Musin’s and Thinkin’s – November/December 2010

Musin’s and Thinkin’s – November/December 2010

Jack Pendarvis
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The question I get more often than any other is “How did you become such a puckish, impish sprite, seemingly not born so much as deposited on Earth via moonbeam?” The second most frequent question is “Do you wash your face in a tiny basin made from the cup of an acorn?”

That one’s easy. I just say, “I’ll tell, but you have to catch me first!” And I whisk myself away, leaving behind a spray of effervescent stardust and an echo of lilting laughter.

The former question is more complicated. Short answer: Mental outlook. The outcomes of so many challenges are determined by the attitude with which we choose to face them.

Allow me to elucidate, using events from my own life. Once I thought I would be a renowned artiste in the world of letters. Such was my pretension! I spent seven years working on my epic bildungsroman, Someone Is Murdering the World’s Great Pornographers, still unpublished. In those days, I was dark and brooding and nothing could make me happy. Perhaps my folksy good humor existed, but I had done my best to bury it deep inside. The world had told me that such feelings were improper and shameful. Better by far to be a skulking existentialist in a black turtleneck than an easygoing schlub in suspenders and a checkered shirt just shooting the breeze, or so circumstances conspired to have me believe. Also the existentialist smokes one of those thin little cheroots and the schlub needs a straw hat and work boots.

Failure to achieve recognition took its inevitable toll. Each dismissive telegram from an ivory tower struck like a poniard in my bitter soul! As the rejection slips mounted, however, they ironically helped me discover the sunny side of every scribbler’s life. Some call it “liquid happiness.” Others prefer “the poet’s inspiration” or “the evening dew.” I am referring, of course, to formaldehyde, which can be imbibed in small quantities.

Now you know what puts the twinkle in my eye! Now you know what lubricates my pen! No doubt many aspirants to my crown of “hillbilly Socrates” will think that I have handed them a magical key to success. Not so.

But it is true that you must loosen the shackles of dull conformity by whatever means you can, preferably formaldehyde. I am sure you have seen that commercial where the pinched-faced professor can’t understand the crazy new gum all the hip kids in striped kneesocks are chewing. Now think of that gum as formaldehyde. Beginning to get the picture?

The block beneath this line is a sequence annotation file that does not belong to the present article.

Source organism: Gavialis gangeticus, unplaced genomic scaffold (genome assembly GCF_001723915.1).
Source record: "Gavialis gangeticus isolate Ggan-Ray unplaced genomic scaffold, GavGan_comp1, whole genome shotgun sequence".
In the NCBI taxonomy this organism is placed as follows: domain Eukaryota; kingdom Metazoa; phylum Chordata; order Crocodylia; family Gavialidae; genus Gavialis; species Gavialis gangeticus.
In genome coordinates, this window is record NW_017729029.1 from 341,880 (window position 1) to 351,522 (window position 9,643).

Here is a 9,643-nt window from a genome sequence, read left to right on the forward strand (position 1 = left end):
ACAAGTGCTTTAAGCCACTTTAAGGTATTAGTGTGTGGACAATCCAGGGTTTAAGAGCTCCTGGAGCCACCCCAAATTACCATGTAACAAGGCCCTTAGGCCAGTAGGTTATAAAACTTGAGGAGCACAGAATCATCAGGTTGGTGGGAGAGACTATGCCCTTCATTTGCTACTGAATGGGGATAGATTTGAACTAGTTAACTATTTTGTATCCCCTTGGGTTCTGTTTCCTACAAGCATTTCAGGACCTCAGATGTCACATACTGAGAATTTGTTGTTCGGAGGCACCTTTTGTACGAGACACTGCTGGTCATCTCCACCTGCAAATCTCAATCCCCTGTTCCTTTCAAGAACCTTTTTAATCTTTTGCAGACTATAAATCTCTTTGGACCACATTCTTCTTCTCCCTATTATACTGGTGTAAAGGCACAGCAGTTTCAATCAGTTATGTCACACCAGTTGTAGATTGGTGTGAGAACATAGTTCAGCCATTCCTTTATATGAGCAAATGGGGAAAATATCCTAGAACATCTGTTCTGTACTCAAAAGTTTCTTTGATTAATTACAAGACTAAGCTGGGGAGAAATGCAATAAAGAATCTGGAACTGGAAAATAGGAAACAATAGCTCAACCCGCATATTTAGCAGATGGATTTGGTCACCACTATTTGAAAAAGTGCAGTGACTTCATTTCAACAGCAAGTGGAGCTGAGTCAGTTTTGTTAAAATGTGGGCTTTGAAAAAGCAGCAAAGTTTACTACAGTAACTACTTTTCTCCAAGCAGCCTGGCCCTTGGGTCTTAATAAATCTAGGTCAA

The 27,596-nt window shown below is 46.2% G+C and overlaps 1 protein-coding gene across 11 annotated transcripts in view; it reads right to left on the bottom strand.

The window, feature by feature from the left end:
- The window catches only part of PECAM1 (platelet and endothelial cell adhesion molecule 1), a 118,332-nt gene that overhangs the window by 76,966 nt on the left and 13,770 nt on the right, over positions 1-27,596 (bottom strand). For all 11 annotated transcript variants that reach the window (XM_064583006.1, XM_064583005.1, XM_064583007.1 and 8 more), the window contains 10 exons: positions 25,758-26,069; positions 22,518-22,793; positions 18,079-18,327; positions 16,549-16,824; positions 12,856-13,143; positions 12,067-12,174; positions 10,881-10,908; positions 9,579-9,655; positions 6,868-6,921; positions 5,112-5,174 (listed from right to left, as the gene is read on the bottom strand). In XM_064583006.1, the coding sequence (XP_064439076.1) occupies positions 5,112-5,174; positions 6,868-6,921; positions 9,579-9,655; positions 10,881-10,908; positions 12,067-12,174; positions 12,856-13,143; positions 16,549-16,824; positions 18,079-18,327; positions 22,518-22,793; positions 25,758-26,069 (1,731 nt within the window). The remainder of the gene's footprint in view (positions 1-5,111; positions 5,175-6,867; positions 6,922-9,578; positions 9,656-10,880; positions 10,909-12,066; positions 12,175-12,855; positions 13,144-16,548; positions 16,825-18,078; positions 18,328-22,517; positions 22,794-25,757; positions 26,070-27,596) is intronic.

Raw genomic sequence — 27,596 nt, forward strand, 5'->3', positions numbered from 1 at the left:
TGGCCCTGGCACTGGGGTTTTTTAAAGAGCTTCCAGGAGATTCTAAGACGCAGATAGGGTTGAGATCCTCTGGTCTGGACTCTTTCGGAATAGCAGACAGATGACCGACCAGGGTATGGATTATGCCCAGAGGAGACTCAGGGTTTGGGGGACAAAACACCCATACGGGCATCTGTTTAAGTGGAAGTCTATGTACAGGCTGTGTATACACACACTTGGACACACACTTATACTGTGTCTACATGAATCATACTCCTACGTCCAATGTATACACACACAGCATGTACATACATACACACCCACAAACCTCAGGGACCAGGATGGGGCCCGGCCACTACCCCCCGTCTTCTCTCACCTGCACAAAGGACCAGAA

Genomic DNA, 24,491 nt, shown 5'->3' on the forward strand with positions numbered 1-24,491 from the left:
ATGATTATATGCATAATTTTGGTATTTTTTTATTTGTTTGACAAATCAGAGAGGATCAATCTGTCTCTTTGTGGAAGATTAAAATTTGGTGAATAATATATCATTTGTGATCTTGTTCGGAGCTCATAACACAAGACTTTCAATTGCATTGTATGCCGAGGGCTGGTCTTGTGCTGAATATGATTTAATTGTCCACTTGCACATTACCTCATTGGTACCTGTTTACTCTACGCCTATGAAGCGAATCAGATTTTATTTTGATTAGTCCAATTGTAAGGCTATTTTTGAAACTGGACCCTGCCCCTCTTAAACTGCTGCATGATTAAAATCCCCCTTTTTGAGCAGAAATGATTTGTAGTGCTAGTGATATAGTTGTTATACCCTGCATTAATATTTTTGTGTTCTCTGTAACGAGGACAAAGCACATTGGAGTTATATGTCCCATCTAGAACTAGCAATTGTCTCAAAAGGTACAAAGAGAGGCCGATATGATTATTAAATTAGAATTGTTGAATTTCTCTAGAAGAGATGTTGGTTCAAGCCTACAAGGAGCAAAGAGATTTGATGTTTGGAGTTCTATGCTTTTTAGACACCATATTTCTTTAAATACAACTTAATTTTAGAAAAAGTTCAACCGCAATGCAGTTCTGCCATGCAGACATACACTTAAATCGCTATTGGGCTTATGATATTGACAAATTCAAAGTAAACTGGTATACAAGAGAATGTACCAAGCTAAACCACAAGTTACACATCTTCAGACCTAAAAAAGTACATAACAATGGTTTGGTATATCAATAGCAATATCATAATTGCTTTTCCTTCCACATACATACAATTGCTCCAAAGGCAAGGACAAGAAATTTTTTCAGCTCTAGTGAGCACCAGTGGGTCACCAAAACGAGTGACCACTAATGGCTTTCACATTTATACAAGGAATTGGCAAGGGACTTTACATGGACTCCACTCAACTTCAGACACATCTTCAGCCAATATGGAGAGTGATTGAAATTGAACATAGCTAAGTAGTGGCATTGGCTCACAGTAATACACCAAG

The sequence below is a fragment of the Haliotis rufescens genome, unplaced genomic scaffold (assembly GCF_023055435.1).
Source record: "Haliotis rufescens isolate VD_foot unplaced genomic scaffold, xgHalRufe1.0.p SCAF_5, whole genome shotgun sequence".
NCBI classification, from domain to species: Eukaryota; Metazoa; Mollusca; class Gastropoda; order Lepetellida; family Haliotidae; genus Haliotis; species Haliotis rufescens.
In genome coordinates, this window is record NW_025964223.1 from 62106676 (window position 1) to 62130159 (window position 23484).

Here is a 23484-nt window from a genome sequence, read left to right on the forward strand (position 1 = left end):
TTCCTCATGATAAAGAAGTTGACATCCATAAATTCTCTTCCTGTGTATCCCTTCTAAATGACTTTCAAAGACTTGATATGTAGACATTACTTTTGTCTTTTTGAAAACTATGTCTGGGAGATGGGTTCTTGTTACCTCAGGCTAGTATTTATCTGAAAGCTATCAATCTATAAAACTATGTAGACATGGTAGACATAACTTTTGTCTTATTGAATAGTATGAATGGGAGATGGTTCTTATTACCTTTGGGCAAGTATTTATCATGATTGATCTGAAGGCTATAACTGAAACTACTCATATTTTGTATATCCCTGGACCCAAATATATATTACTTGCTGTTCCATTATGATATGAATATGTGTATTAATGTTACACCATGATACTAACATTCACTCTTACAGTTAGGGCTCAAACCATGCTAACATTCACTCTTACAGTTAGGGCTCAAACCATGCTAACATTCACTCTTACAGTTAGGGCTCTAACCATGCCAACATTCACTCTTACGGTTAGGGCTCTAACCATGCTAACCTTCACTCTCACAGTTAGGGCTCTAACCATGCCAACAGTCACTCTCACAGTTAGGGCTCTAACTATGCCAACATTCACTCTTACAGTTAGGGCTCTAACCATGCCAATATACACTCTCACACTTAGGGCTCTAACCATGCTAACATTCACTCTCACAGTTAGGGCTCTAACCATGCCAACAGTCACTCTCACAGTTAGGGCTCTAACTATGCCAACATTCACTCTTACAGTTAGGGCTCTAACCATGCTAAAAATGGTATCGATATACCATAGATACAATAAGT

Here is something Immanuel Kant said: “Conceptions may be logically compared without the trouble of inquiring to what faculty their objects belong.” I am guessing he said it at a party. Do you think he went home with a special lady that night? Fat chance! That lady went home with the life of the party, the guy who was drinking formaldehyde.

Then Immanuel Kant died, in 1804, after a long illness.

When we think back on the great achievements of history, it is not the sad sacks and eggheads who leap to mind. It is guys like George Washington, who liked to put on a gorilla suit and mess with people, or Mme Curie, who lived underwater and rode everywhere on a gigantic seahorse. We think of Frederick Douglass, who came down from Venus with a laser gun blasting away in either hand. We celebrate Helen Keller, who could turn invisible and fly.

Remember when Mao Tse-tung got a job at a chocolate factory with his friend Ethel but the conveyer belt started going too fast so he had to start stuffing the chocolates into his mouth? Hilarious! From his humble origins as a prank-calling morning DJ, Mao has grown into the most respected of Fox News pundits, and it’s all thanks to his willingness to loosen up and have fun and cry a lot.

The question that every would-be wry cracker-barrel philosopher has to ask himself sooner or later is “Do I want to be an Immanuel Kant or do I want to be a Mao Tse-tung?”

Pretty heavy stuff, right? Sounds like somebody needs another slug of formaldehyde! See? I don’t mind poking fun at myself. That’s another great thing about me.

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